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Beijing

Beijing, meaning 'Northern Capital' in Mandarin, has been a seat of power for more than 2,000 years, and has been the capital of a unified China for the past 800 years.
Along with Shanghai, Beijing epitomises the incredible rate of China's drive into the 21st Century, but there is also a more traditional side to this thoroughly modern capital. The narrow Hutongs, smoky temples and local markets all hark back to a more gentle age. Beijing now has all the trappings of any modern city; gleaming shopping malls, high-rise apartments, museums and art galleries and masses of fabulous restaurants showcasing the country's incredibly diverse culture and cuisine, yet all walks hand in hand with China's past. China has an incredible wealth of experiences for you to enjoy and discover, and it is well worth spending time here soaking up the local culture and sights of this hiistoric capital. Things to see and do:

Chairman Mao built Tiananmen Square to impress. It is the largest square in the world, surrounded by Government buildings and used for National Day Parade. It was most famously the scene of the 1989 massacre of students during the student revolution. The square is an exceptional place to linger awhile, and for Chinese tourists from all over the country to have their photographs taken. At the southern end of square is Mao's Mausoleum with the real, fake or wax worked body of the Chairman inside - you decide.
 
The Forbidden City, also known as the Palace Museum, is exactly that; a old Royal Residence which had its hey day during the Ming and Qing dynasties Imperial Court. Regardless of Beijing's leap into the 21st Century, the Forbidden City has more or less remained untouched, especially remarkable that it has survived the Cultural Revolution. It is quite staggering in its sheer size and scale, and the fact that despite being the number one tourist attraction in Beijing, just an odd meander to the left or right and you will find yourself in utterly secluded courtyards and dead-end alleyways.
The Wing Emperors built the Summer palace so that members of the imperial court could escape suffocating summers of idleness at the Forbidden City. The refreshing Summer Palace with its grounds, gardens, temples, lakes and bridges is simply incredible, and takes levels of palacial excess to a whole new level. It is a good place to soak up a full afternoon.
 
The 798 Art District is entirely constructed of disunused electronic factories that are now home to the contemporary art scene in Beijing. The many galleries and studios display and sell contemporary chinese art.
 
The old Hutongs of Beijing provide a small insight into how the old neighbourhoods were made up; these alleyways with their hidden courtyard residences are a slice of the past, but are disappearing fast. They are excellent for wandering around and seeing how the locals live here, with small shops, markets and restaurants all clustered within a maze of small alleyways.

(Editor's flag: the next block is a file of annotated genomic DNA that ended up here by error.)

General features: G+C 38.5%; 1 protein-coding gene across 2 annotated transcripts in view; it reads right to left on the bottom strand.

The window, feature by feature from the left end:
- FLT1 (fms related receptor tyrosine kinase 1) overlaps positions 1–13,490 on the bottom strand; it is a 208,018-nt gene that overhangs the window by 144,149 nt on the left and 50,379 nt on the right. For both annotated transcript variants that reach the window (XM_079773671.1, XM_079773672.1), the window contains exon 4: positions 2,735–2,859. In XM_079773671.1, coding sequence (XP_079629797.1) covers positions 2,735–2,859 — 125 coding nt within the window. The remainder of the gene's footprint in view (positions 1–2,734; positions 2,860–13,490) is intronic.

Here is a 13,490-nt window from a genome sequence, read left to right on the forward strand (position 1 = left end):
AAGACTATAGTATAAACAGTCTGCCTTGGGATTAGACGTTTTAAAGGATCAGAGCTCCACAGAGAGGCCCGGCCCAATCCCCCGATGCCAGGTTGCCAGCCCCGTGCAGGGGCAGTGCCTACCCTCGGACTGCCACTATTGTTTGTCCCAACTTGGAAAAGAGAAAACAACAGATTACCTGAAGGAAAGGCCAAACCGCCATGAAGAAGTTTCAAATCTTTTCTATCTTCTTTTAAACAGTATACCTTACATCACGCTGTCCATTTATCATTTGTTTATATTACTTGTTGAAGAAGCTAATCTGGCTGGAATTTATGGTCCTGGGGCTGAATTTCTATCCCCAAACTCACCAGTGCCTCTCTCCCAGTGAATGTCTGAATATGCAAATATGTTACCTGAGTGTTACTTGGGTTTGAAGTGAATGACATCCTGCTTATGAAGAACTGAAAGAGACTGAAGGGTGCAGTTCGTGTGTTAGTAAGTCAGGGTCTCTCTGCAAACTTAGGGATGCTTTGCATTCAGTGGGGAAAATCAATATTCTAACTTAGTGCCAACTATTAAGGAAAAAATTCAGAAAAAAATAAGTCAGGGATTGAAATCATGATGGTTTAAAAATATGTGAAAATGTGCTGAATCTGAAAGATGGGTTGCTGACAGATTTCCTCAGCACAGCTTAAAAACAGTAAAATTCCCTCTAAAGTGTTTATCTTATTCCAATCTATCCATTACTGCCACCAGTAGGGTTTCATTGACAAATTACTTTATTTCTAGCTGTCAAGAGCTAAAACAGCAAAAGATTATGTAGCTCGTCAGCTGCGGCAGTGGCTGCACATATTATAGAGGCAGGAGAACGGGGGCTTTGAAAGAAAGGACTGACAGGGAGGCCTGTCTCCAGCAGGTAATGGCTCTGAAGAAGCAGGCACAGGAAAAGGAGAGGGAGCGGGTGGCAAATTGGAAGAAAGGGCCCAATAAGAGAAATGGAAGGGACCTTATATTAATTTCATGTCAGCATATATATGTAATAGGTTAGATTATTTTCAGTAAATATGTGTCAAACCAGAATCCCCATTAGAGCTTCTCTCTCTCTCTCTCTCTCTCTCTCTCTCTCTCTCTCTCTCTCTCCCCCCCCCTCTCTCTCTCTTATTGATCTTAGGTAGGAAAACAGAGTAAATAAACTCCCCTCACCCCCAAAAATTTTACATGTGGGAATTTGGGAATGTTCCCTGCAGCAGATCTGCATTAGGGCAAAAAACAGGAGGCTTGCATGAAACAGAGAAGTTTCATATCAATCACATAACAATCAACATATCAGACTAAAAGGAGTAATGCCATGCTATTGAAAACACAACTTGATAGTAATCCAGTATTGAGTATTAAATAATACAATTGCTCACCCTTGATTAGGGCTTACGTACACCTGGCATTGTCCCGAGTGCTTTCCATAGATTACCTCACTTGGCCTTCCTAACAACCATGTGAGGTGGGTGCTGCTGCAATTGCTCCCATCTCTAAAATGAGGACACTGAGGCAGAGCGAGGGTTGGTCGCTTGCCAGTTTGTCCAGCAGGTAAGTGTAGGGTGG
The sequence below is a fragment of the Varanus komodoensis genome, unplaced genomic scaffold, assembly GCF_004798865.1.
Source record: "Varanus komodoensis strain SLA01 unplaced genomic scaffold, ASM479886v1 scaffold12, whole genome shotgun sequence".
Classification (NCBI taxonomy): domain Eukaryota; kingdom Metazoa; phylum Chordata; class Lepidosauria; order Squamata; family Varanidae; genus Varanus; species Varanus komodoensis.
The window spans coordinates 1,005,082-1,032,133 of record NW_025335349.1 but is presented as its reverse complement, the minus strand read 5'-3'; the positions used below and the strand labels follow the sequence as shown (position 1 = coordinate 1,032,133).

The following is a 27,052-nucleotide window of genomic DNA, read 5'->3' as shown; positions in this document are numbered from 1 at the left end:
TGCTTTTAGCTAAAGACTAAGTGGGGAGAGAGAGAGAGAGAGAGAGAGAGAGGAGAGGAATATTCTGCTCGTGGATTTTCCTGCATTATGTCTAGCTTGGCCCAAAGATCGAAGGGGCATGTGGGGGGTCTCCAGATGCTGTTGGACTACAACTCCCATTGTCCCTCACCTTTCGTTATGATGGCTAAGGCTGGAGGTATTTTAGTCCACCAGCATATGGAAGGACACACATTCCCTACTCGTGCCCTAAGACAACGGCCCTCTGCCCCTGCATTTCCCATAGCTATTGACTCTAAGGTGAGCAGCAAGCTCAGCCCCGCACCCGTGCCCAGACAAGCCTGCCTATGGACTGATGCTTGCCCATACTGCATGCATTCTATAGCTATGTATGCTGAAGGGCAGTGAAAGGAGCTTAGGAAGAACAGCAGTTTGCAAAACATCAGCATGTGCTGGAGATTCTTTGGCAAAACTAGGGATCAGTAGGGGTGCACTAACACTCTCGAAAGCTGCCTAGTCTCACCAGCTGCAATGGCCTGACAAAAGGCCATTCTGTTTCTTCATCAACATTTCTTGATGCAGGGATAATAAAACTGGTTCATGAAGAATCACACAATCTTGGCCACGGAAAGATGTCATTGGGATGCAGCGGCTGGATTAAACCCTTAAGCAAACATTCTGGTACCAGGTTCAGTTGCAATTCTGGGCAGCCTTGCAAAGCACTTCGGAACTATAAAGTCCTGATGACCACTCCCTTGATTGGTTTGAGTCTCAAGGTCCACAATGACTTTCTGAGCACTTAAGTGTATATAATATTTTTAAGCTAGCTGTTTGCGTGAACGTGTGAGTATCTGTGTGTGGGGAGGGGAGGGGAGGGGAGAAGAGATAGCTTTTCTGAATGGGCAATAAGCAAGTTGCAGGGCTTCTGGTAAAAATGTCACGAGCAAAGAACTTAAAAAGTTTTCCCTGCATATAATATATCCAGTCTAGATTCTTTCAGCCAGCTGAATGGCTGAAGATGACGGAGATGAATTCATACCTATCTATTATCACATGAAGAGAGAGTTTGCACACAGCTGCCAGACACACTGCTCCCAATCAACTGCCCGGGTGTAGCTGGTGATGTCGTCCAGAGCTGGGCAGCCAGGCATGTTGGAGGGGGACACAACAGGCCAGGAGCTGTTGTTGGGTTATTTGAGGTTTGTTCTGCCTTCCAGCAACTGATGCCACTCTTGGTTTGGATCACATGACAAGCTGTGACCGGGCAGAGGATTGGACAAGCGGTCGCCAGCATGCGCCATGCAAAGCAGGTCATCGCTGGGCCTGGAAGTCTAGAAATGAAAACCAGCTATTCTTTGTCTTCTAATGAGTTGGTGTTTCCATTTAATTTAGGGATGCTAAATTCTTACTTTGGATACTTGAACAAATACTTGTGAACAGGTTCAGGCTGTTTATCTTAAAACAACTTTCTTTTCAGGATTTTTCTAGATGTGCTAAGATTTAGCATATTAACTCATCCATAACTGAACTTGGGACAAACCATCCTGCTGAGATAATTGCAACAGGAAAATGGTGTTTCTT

Lama Temple or Yonghegong, built in the Tibetan Buddhism style, is an excellent example and could well have been transplanted from Lhasa itself. A few red-robed monks still keep this temple alive and hold morning prayers at dawn. Inside the temple there is an excellent statue of Maitreya Buddha, carved from a single piece of sandalwood. 
 
The Great Wall stretches for over 10,000 kms, from the East China Sea to Lop Lake in the far west of China through Inner Mongolia. Although only a third of the wall remains today, it still is an incredible piece of human endeavour that was begun in the 7th Century BC to keep out the raiding barbarians form Mongolia. Beijing has a high concentration of well preserved sections for you to visit, with Badaling being the easiest one and therefore the most touristy ... it even has elevators to whisk you up its heights. The Jinshanling and Mutianyu sections are a little bit further out of town, but they will grant you a more peaceful visit and a chance to experience this incredible piece of engineering in your own time. With the latter sections there will be some steeper climbs as the wall snakes itself over the surrounding hills and countryside, but the views from the wall are superb.
 
Pingyao, now a UNESCO World Heritage Site, is 
without a doubt one of the best preserved walled cities in China.  Its cobbled streets, with Ming and Qing dynasty buildings, would not look out of place in a period Chinese film. The walled town has many attractions, including period buildings, temples and several examples of courtyard houses now being made into hotels. Pingyao is easily visited on an overnight stop from Beijing, and is an excellent way to experience a little of China's better history.

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